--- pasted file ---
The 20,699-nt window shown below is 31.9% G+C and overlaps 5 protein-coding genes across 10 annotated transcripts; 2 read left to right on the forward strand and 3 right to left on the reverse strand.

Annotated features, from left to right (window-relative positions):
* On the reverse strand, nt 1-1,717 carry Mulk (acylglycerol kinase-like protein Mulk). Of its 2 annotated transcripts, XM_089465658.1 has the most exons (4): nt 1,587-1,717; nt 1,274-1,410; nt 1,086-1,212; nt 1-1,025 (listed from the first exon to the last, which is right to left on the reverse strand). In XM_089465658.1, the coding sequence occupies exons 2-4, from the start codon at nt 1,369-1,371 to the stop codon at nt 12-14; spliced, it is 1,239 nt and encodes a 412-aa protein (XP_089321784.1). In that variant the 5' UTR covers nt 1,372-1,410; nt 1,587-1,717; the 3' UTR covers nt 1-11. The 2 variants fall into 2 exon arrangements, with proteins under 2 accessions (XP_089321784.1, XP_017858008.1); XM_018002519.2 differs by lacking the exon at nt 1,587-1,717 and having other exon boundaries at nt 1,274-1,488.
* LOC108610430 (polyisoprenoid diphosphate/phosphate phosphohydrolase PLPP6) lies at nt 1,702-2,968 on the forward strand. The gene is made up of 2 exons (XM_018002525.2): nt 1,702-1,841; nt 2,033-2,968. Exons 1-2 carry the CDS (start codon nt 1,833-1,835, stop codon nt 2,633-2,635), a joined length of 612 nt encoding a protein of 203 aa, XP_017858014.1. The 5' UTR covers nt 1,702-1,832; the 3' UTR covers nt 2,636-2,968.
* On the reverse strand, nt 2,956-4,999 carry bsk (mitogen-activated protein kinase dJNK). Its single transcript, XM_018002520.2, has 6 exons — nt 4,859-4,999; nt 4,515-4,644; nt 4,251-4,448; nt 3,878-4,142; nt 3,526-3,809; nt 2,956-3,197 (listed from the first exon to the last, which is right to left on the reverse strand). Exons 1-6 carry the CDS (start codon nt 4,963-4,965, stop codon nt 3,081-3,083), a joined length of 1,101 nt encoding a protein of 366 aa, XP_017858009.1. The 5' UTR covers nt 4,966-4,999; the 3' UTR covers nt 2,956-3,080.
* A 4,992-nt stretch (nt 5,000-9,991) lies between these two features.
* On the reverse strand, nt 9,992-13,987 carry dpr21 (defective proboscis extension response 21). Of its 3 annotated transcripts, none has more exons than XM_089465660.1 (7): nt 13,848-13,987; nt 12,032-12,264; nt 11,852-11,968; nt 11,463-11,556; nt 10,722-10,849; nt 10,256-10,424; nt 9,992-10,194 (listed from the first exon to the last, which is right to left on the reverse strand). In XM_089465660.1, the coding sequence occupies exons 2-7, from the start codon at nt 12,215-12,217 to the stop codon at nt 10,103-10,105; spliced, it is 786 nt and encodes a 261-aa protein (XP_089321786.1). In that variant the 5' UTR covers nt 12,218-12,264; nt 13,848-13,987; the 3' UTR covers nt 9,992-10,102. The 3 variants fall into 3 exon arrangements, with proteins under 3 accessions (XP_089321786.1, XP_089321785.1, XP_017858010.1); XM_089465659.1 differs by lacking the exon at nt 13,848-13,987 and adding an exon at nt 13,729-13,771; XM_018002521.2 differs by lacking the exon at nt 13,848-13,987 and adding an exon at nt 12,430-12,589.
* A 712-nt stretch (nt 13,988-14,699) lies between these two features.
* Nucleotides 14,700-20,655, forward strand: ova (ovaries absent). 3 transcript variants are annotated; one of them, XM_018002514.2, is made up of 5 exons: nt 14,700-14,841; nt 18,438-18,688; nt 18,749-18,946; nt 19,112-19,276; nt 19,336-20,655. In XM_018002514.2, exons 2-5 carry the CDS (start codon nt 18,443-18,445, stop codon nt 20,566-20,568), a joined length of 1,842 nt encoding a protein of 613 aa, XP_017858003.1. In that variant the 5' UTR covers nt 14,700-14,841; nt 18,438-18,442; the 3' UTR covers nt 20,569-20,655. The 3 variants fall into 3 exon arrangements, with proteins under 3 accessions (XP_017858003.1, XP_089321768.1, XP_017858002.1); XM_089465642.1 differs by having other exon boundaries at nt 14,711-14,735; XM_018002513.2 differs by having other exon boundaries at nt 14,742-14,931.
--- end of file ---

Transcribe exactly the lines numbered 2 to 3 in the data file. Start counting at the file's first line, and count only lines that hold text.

Annotated features, from left to right (window-relative positions):
* On the reverse strand, nt 1-1,717 carry Mulk (acylglycerol kinase-like protein Mulk). Of its 2 annotated transcripts, XM_089465658.1 has the most exons (4): nt 1,587-1,717; nt 1,274-1,410; nt 1,086-1,212; nt 1-1,025 (listed from the first exon to the last, which is right to left on the reverse strand). In XM_089465658.1, the coding sequence occupies exons 2-4, from the start codon at nt 1,369-1,371 to the stop codon at nt 12-14; spliced, it is 1,239 nt and encodes a 412-aa protein (XP_089321784.1). In that variant the 5' UTR covers nt 1,372-1,410; nt 1,587-1,717; the 3' UTR covers nt 1-11. The 2 variants fall into 2 exon arrangements, with proteins under 2 accessions (XP_089321784.1, XP_017858008.1); XM_018002519.2 differs by lacking the exon at nt 1,587-1,717 and having other exon boundaries at nt 1,274-1,488.